it. So, when in Rome.....I got through LA without much delay. After
crossing over the Cajon pass I headed into the "Big Valley" for the long
haul through not very scenic parts of California.
quick lunch around 12:30 I noticed the air temp start to rise. It was
early September and I was expecting hot weather. My BMW has a trip
computer that gives me time, average speed, average MPG, fuel range in
miles till empty and the outside air temperature. I have to toggle the
computer button through the various settings to get to the temperature,
which is last in the group. Well the temperature had been in the mid to
high 90's for the last hundred miles or so. I did a quick glance a
the instrument cluster to check the temp and I noticed it was 100. I
reach for my water bottle and took a big swig. A few minutes later I
noticed it was 103. Not unusual and it's nothing I haven't ridden in
before. I was riding with a full face helmet, mesh jacket and summer
weight gloves. I could feel the heat but wasn't uncomfortable. The
best way to stay cool while riding in temperatures over 100 degrees is
to drink lots of water and cover up to retard evaporation. I glanced at
the temperature again, just a quick glance, and noticed it was 107,
then ticked of to 108. Wow! I thought, but I was in one of the hottest
parts of California so you just take it as it comes. I had my video
camera mounted to the side of my helmet so I thought I'd capture the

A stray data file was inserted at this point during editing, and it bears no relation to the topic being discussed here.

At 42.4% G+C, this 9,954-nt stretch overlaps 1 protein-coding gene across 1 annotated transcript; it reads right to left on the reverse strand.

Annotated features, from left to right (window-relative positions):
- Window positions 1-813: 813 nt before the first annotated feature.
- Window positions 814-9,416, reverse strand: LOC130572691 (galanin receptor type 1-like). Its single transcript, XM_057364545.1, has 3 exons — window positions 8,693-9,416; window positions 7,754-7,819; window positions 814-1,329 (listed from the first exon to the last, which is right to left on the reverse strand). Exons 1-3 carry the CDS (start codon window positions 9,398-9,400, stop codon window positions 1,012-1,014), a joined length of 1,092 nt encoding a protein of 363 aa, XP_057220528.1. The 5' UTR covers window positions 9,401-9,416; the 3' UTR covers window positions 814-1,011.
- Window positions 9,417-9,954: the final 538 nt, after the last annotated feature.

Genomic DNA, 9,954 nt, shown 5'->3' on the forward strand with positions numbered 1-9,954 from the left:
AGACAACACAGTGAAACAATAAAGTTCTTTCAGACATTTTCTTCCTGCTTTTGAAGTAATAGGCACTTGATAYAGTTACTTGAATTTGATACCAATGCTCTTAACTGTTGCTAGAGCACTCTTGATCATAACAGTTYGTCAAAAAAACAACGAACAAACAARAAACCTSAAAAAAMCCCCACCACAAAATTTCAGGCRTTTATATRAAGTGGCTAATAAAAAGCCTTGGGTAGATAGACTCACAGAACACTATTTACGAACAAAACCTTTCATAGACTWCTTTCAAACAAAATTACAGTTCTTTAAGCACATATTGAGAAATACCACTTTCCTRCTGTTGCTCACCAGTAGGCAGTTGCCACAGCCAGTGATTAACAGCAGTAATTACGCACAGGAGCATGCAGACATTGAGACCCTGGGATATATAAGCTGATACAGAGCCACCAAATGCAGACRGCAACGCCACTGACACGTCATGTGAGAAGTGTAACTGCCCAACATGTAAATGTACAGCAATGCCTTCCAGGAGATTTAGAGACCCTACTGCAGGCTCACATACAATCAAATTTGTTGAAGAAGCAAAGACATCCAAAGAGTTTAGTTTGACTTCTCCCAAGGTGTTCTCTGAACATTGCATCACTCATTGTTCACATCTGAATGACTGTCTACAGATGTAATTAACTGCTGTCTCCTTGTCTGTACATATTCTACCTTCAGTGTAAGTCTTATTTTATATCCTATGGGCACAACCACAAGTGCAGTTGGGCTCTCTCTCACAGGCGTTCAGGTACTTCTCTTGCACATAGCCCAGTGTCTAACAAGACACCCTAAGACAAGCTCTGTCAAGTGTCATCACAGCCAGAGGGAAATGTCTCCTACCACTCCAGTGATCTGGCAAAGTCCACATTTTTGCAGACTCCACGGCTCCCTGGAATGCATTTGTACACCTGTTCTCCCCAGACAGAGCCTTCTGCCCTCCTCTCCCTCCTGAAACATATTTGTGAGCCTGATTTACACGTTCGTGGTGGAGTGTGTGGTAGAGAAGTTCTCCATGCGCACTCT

moment. I pressed the remote record button on my handle bar to start
the camera. There were no vehicles anywhere around me so I dipped my
head down to have the lens pointing to the instrument cluster to capture
the temperature. HOLLY SHIT! It was 115. I started to give some
narration into the microphone in the cord and noticed......I had the
trip computer set to the TIME!!!!!!! It was now 1:16 in the
afternoon. I turned off the video cam....and went back to just riding
down the Interstate.
The rest of the ride up to Canada was uneventful. When I arrive at the Canadian border check point is was around 2:45 AM. I asked the customs agent to witness my arrival and fill out the IBA witness form, which she was more than happy to do. Crossing back into the U.S. I stopped in Blaine, WA for a dated business receipt before getting back on to I-5 for the south bound leg. I pulled over into the first rest area for some sleep. After about about a 45 minute power nap I felt refreshed enough to tackle the rush hour traffic through Seattle and Tacoma. It was HOV lanes most of the way so I sailed through without delay.
By sunset I was in need of a good nights rest. I stopped in Indio CA, checked into a nice motel, got a good Taco Bell meal, took a shower and hit the sack. The ride back down to Otay Mesa went smoothly. After dashing across into Mexico and back through the US check point I was able to have the same Border Agent sign off on my witness form marking my successful completion of the Border to Border Gold and Border to Border to Border IBA challenge rides. What a great long distance riding adventure!
You haven't lived until you have lane split 20 miles of rush hour traffic through downtown Los Angeles.